The subfloor doesn’t get any of the glory in your new floor reveal, but it should. Your subfloor plays a crucial role in the long-term health of your laminate. It protects supports it so that your room can transform from a slab of concrete (or wood) into something more decorative and attractive.
Before you lay a single plank, you need to make sure that your subfloor is up to the task of providing your new laminate flooring a good home.
No matter what type of subfloor you have, it must meet a certain set of standard requirements. Here are a few considerations you must make before unrolling your underlayment and installing your first plank.
Is it flat?
Subfloors must be flat in order to properly support your flooring. As a rule, the biggest difference you can have between two adjacent high points is 3/16 of an inch. That’s not a lot of separation in a 10-foot radius.
If your subfloor has excessive voids or bends, you will need to level your floor before you begin installation. Fill holes or low areas with a cement and latex compound. Let it dry thoroughly before your flooring is installed.
Does it slope?
Your subfloor cannot slope either. If the slope is larger than an inch per six feet it must be fixed.
Is it clean?
Dirt and debris can damage your floors over time. Always clean and dry your subfloor before beginning any type of laminate flooring installation.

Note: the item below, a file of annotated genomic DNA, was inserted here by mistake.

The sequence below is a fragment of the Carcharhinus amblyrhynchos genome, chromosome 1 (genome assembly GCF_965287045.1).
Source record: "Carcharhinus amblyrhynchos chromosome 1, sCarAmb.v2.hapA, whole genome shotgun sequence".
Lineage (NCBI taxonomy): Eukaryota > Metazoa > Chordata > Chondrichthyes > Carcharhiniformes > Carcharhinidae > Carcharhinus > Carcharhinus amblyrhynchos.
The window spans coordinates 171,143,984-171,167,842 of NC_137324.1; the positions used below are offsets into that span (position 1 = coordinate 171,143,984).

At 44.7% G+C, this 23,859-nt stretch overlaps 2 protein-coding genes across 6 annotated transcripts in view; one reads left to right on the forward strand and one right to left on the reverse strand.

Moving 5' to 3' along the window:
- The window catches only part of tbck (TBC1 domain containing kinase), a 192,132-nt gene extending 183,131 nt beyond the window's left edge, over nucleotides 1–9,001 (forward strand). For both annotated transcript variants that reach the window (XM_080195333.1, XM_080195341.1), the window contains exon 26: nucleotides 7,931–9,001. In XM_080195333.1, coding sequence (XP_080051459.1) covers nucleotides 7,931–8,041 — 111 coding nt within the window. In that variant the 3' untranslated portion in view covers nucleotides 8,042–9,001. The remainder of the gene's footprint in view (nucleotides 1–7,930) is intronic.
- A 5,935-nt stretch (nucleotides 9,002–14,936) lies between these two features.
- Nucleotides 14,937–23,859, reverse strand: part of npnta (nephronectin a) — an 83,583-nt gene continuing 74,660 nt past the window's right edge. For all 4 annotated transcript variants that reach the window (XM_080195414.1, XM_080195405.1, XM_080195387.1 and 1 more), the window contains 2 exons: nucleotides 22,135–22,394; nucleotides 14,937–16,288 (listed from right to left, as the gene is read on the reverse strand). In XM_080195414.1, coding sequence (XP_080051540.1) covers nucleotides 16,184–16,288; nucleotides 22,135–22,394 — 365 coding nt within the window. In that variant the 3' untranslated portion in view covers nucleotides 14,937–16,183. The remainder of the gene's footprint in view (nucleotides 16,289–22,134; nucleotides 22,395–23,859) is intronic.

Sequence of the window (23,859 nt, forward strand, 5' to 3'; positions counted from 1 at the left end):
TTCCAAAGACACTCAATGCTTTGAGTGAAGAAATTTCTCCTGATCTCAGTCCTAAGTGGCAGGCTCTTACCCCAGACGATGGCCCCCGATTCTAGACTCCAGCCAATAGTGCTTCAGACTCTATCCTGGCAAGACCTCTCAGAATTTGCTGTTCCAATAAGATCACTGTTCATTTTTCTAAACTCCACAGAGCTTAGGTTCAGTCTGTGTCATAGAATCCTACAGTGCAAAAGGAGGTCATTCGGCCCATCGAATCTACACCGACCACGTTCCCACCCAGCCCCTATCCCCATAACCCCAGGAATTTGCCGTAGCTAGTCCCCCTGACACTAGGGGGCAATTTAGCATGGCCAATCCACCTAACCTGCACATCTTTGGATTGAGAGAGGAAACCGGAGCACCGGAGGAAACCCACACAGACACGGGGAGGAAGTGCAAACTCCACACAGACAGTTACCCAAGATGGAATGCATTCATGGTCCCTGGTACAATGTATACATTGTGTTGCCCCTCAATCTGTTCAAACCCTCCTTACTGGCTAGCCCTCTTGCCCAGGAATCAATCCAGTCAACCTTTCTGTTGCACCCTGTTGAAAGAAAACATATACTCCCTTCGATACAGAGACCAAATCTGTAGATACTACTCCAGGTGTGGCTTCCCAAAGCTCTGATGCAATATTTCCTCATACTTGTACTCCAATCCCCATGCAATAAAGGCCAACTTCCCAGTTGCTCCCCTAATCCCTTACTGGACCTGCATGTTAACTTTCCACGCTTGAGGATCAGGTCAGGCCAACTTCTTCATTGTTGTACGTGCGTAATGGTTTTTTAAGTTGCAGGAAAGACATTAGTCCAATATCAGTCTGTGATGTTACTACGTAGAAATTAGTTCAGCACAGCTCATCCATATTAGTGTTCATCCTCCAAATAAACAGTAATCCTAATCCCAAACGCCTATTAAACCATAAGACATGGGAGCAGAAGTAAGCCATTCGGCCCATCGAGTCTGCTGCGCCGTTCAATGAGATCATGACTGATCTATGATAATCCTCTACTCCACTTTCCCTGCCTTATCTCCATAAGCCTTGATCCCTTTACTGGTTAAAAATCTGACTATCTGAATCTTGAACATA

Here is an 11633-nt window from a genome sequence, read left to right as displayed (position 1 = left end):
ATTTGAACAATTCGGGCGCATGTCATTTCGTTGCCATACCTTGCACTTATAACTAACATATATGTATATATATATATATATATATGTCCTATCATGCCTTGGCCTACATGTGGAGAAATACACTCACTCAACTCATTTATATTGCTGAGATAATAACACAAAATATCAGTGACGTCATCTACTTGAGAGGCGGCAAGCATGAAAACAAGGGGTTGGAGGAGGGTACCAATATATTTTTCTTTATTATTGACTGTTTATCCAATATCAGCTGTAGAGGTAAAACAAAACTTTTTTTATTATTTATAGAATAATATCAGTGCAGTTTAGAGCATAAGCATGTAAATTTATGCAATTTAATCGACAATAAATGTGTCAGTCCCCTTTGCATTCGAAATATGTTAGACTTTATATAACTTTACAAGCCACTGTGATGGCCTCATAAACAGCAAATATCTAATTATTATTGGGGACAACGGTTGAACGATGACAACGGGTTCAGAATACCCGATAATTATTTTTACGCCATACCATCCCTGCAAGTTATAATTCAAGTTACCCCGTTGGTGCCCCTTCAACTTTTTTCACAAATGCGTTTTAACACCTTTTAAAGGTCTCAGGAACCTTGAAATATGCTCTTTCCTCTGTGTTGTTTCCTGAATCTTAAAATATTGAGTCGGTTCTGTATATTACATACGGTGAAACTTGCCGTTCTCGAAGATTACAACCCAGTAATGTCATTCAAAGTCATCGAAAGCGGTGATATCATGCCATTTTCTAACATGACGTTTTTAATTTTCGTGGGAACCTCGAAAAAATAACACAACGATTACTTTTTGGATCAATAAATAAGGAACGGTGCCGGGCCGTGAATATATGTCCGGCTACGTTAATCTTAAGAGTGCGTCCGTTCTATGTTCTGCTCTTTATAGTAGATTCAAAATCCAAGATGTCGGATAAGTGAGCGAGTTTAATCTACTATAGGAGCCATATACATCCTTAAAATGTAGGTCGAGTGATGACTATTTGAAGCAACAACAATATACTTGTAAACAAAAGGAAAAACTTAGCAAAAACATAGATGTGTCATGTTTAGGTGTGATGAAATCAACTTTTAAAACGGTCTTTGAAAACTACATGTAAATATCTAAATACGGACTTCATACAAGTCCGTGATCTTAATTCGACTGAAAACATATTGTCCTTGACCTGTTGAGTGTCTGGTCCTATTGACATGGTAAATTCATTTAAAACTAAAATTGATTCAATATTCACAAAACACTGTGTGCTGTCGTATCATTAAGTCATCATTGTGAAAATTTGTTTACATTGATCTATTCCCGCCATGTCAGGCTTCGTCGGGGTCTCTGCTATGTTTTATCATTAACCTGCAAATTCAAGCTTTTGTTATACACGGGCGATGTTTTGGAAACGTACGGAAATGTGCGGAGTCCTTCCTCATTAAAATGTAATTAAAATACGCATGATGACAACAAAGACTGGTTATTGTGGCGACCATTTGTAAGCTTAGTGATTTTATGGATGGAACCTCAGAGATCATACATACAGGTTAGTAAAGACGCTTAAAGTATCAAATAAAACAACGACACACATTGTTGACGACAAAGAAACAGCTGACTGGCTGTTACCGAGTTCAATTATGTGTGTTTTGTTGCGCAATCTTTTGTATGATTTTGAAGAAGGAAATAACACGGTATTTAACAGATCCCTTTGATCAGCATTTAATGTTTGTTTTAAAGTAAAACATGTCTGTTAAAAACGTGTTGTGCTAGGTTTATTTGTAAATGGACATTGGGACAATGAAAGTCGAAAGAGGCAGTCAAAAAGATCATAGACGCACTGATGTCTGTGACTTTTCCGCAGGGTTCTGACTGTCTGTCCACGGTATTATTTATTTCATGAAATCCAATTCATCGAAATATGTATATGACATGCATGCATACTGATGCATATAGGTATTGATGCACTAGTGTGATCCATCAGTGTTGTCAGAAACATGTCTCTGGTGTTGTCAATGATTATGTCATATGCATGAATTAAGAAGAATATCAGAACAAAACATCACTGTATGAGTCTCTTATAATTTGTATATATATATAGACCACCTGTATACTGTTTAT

Is it the right material?
Laminate flooring cannot ever be installed on a subfloor made of carpet or padding. Wood and concrete are the idea subfloors. In some instances, you might be able to install your flooring over an existing floor, but it is important to check prior to installation if it is a suitable material.
Materials Not Suitable for a Laminate Installation:
- Residential Carpet
- Glued vinyl
If you have one of these types of flooring, you must remove it before installing your laminate.
The appropriate types of subfloors for laminate flooring include:
- Exterior grade plywood
- OSB board
- Concrete (that is at least one month old)
- Existing wood that is not adhered to concrete
- Vinyl that is not glued down to another subfloor
- Particle board
Subfloors deserve as much attention during your installation as underlayment and the actual flooring itself. Give it this attention and you’ll have a better end result when your flooring project is complete.